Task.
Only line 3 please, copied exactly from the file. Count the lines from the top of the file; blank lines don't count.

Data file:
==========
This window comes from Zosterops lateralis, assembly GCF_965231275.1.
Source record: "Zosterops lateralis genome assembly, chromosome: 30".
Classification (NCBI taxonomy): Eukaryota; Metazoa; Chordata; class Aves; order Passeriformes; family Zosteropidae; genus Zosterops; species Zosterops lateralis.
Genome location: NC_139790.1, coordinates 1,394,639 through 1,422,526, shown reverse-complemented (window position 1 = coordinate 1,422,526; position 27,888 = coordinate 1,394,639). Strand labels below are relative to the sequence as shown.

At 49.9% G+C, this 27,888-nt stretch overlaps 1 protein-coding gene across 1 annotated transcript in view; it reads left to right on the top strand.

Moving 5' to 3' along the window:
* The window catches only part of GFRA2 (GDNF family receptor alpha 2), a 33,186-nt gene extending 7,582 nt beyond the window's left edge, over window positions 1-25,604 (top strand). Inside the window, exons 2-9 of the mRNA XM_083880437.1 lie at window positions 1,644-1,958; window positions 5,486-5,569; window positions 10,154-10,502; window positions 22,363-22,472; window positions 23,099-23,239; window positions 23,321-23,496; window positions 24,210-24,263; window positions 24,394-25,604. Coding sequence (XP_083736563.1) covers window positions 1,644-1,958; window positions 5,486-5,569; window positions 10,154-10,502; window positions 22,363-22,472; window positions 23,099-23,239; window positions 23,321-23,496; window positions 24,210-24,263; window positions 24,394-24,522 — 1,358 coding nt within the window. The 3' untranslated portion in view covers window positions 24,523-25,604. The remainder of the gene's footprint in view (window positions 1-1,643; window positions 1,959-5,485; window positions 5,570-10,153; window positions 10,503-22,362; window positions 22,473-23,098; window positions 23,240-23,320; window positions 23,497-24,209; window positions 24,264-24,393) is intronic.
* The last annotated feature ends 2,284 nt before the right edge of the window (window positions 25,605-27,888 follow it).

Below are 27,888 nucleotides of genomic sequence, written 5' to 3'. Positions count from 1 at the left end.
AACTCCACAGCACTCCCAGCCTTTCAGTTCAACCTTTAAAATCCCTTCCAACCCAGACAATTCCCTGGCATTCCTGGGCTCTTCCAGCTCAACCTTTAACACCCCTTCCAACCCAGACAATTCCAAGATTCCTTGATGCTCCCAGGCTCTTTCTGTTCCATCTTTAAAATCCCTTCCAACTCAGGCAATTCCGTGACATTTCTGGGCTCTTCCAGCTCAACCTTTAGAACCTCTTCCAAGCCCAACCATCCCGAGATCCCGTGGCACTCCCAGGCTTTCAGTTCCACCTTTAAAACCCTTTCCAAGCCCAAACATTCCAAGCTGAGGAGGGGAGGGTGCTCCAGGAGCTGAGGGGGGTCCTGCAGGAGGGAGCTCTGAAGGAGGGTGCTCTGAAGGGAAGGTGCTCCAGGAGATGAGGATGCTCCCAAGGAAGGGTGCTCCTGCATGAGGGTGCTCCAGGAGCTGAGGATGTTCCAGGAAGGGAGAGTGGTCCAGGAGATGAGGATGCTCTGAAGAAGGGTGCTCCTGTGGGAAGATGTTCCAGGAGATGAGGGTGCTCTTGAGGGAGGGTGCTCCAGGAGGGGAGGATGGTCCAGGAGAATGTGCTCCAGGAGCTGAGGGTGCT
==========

Classification (NCBI taxonomy): Eukaryota; Metazoa; Chordata; class Aves; order Passeriformes; family Zosteropidae; genus Zosterops; species Zosterops lateralis.